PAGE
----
, in collaboration with Voyager Space
and Lockheed Martin
, has formed a team to develop the first-ever ‘free flying’ commercial space station.
Known as Starlab, it will be a continuously crewed commercial platform dedicated to ‘conducting critical research, fostering industrial activity, and ensuring continued US presence and leadership in low-Earth orbit’. Starlab is expected to achieve initial operational capability by 2027.
To meet US government, international space agency, and commercial needs in space, these companies will develop Starlab specifically to ‘enable the growing space economy’ and meet ‘pent-up customer demand for space services such as materials research, plant growth, and astronaut activity’.
Jeffrey Manber, Nanoracks CEO and co-founder, said: “Since the beginning, Nanoracks has sought to own and operate a private space station to fully unlock market demand. Our team has spent the last decade learning the business of space stations, understanding customer needs, charting market growth, and self-investing in private hardware on the ISS — like the Bishop Airlock. Nanoracks and our team are excited to work with NASA and our friends across the world as we move forward with Starlab.”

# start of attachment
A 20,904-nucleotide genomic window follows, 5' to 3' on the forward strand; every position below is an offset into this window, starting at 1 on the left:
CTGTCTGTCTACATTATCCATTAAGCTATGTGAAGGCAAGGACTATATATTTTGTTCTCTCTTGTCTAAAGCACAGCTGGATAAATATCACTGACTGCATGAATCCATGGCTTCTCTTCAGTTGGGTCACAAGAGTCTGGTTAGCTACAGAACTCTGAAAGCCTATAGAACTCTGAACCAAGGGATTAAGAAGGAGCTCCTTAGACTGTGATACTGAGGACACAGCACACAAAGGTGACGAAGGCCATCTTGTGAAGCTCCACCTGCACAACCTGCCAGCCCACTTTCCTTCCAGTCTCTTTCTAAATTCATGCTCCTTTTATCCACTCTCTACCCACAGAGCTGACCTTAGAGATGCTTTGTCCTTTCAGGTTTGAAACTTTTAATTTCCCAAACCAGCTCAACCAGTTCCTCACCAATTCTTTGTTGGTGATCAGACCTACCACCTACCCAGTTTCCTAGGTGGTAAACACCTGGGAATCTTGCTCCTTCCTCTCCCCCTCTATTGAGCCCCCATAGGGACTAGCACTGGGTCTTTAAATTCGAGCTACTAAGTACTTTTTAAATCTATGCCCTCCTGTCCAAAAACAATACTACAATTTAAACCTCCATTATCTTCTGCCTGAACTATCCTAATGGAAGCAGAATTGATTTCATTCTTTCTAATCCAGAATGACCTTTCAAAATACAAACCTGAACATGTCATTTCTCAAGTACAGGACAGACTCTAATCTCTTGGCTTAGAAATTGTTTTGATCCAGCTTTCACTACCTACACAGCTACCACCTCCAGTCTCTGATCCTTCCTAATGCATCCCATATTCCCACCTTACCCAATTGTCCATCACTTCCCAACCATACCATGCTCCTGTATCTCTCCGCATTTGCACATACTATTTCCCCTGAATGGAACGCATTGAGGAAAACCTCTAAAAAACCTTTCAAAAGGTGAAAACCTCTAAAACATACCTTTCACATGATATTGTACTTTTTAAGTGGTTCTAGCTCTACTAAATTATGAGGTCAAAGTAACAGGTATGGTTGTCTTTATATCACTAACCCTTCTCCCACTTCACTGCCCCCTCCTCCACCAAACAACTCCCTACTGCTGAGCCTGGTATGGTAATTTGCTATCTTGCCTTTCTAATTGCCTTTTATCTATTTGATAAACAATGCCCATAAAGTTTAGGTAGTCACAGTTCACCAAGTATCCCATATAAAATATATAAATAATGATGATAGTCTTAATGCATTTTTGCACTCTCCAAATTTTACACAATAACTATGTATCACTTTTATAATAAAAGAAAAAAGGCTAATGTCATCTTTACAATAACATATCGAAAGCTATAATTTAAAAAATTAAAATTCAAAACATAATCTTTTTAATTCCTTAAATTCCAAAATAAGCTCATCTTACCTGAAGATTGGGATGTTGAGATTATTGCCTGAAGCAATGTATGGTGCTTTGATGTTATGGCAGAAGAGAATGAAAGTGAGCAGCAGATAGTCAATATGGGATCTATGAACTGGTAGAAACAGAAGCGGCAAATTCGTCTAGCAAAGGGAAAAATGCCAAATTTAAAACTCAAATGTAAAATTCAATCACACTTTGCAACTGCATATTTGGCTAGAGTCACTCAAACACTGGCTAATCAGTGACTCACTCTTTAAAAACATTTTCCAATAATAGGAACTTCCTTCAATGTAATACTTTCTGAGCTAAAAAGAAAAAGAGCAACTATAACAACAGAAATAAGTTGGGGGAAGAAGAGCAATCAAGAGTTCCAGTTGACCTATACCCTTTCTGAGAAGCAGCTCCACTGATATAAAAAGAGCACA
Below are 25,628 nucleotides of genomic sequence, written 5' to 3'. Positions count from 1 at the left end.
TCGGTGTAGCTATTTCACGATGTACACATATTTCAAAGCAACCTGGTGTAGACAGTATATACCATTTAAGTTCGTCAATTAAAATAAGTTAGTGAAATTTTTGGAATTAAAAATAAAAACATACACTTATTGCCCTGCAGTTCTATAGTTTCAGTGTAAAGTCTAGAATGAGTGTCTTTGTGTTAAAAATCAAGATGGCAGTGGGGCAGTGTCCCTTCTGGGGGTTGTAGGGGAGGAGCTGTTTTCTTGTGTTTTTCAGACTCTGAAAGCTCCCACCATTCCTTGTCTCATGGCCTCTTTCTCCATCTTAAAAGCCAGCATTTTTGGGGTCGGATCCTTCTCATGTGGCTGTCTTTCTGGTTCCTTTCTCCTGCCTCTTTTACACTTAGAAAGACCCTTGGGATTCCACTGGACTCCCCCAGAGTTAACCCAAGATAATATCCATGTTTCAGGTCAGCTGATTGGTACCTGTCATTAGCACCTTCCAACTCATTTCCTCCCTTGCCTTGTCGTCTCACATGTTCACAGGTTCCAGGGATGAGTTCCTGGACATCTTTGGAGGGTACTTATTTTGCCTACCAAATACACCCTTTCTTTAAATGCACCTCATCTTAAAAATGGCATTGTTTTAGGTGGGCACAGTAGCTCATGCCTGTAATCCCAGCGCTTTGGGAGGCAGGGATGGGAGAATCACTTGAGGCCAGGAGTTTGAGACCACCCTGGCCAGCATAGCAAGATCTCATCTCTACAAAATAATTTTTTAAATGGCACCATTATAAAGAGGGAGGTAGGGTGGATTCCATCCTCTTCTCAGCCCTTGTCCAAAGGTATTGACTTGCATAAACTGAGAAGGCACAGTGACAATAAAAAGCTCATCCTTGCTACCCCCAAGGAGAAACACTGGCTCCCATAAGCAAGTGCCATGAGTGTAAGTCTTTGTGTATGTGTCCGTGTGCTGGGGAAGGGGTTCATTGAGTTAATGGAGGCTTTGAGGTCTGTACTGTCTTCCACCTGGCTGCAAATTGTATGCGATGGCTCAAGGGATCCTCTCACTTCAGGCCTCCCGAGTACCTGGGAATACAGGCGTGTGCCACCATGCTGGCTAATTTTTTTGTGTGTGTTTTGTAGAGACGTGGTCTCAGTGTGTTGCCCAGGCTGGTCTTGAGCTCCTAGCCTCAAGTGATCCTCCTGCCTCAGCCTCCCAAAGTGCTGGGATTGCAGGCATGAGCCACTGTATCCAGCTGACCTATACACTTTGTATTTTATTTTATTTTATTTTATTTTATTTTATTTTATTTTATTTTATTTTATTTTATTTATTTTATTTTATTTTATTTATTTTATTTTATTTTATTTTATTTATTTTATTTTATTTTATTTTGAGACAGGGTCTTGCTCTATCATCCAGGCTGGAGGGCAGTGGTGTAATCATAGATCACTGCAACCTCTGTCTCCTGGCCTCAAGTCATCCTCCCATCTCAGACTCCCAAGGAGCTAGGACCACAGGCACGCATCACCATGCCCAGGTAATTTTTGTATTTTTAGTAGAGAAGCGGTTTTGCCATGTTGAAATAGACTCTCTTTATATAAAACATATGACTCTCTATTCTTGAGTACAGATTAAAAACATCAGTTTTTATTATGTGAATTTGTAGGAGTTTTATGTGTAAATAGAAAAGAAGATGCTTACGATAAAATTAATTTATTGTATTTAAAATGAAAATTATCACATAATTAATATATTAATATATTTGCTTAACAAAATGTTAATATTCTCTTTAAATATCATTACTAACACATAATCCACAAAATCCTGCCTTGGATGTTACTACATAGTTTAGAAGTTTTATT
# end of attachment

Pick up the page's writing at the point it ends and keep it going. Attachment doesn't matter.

NASA recently announced the ‘Commercial Low-Earth Orbit (LEO) Destination (CLD) project’ to support the development of private space stations, adding that “CLD will stimulate a multi-faceted LEO economy and provide science and crew capabilities in LEO before the International Space Station (ISS) retires”.
Nanoracks will ‘prime’ the Starlab development effort, ‘leveraging over a decade of experience as the pathfinder of and global leader in commercial ISS utilisation’. Voyager Space, the majority shareholder in Nanoracks, will lead strategy and capital investment and Lockheed Martin, a leader in developing and operating complex spacecraft, will serve as the manufacturer and technical integrator.
The basic elements of the Starlab space station include a large inflatable habitat, designed and built by Lockheed Martin, a metallic docking node, a power and propulsion element, a large robotic arm for servicing cargo and payloads, and a ‘state of the art’ laboratory system to host a comprehensive research, science, and manufacturing capability. Starlab will be able to continuously host up to four astronauts for conducting ‘critical science and research’.